Recent months have marked a return to significant weakness in the housing market and this, in a number of countries. The news every day evokes the dramatic decline in the U.S. market, the crash of the Spanish market. However, certain geographical areas are spared by this crisis.
Quebec is one of the world where the housing market has not experienced a setback in its growth during the year 2007. This is at least what the president said the Royal Bank of Canada, Mr. Holt, in the latest report published late last week. Clearly, housing affordability remained stable in 2007 and even appears to show signs of improvement for 2008. The market equilibrium is significant in Quebec, and is one of the reasons why housing is not subject to much debate and concern in the francophone province of Quebec.
The industry recognizes that property prices follow an upward trend, rising for an hour faster than wages. However, this increase in prices should stabilize at around 6% for the coming year which suggests that Quebec households will not suffer the brunt of soaring prices and will therefore continue their real estate investment project without too much 'concerns.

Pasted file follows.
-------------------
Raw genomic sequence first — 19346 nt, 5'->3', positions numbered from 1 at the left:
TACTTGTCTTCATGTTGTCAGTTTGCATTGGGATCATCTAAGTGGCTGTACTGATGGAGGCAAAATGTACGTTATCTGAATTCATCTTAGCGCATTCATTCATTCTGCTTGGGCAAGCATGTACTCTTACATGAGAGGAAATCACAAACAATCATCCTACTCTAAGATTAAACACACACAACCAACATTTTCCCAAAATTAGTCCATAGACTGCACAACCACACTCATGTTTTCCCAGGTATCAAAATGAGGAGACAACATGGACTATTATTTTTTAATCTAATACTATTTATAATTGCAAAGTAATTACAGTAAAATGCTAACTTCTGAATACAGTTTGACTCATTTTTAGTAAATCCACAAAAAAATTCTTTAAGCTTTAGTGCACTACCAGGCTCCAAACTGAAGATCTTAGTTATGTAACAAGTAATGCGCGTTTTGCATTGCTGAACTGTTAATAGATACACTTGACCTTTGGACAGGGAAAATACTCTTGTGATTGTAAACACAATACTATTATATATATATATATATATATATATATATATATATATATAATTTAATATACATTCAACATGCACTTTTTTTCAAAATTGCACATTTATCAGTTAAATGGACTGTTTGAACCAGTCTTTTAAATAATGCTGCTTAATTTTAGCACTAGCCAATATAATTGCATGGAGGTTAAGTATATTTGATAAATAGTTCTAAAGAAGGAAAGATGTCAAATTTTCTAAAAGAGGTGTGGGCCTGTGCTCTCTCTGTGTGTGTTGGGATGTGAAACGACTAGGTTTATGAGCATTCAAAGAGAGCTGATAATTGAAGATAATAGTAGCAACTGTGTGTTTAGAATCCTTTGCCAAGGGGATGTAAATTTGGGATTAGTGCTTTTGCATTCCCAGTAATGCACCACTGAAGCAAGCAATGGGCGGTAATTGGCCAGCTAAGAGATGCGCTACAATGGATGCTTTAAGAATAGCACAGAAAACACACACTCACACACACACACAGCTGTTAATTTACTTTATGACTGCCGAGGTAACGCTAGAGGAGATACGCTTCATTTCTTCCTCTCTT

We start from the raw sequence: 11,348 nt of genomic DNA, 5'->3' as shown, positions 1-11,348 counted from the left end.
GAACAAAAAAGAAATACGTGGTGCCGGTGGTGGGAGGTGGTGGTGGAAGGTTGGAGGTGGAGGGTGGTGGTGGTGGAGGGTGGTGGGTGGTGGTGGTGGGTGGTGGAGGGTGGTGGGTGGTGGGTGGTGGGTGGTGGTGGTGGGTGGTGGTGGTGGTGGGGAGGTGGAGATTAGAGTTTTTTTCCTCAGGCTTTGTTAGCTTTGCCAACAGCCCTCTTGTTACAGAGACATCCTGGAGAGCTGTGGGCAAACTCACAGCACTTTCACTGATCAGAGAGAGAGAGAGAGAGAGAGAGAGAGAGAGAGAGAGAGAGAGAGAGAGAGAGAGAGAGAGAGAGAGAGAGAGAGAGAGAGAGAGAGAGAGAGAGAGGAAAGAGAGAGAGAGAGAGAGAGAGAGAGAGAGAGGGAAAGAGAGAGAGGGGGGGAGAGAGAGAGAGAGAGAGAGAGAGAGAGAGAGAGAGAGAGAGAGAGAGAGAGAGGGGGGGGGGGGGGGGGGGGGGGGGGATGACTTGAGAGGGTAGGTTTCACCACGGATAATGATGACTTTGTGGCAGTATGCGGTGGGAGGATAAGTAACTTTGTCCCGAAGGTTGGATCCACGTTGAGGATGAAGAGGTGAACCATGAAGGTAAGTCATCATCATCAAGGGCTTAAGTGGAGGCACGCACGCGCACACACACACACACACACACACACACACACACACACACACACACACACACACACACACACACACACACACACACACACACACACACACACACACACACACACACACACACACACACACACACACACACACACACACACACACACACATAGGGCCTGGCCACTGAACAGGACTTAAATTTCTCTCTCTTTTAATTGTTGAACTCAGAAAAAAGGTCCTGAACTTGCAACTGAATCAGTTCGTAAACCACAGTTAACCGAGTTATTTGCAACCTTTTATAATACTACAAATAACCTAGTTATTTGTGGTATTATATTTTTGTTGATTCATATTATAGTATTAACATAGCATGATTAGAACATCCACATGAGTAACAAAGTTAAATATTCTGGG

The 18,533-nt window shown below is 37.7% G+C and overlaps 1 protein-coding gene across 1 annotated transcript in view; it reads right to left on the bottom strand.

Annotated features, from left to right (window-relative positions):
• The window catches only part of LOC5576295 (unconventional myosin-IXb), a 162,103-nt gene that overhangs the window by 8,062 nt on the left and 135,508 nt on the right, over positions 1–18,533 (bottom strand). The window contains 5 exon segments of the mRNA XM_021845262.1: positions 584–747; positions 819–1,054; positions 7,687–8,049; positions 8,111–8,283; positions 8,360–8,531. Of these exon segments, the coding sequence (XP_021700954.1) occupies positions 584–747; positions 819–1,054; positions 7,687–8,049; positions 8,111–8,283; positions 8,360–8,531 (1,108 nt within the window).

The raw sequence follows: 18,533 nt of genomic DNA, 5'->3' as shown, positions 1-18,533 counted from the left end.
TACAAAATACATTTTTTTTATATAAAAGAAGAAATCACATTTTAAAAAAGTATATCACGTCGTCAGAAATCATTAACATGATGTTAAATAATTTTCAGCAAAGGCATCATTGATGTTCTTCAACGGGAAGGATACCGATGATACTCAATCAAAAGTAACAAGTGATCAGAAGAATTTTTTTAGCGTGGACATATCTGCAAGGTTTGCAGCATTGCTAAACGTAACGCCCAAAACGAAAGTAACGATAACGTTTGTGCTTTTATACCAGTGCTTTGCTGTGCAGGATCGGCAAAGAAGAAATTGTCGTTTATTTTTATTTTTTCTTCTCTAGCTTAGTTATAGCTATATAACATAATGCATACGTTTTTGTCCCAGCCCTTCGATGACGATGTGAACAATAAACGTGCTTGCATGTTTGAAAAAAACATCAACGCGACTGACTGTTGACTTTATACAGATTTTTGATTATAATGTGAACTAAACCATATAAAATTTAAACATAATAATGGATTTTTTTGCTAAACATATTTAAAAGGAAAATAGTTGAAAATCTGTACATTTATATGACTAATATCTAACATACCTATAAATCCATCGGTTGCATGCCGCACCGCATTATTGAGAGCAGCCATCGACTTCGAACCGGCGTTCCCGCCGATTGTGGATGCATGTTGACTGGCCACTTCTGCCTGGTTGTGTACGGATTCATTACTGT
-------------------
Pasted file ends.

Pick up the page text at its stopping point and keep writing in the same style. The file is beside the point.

Montreal illustrates the trend that is emerging for 2008 in the rest of Quebec. Prices for French-speaking capital of Canada remain fairly constant (5% relative increase in house prices), which provides better conditions of access to housing. Especially as the report published by the Royal Bank of Canada estimates that, unlike their neighbors bordering the Canadians are not overburdened and therefore their ability to repay (credit) is much better, not least thanks to the degradation of the dollar U.S.. As a result, banks have less fear for their proposed methods of financing for their real estate investment. Consequently, the Québec real estate market differs from other areas of the world for its stability and is also faces a crisis of credit, even if otherwise increase prices for residential homes.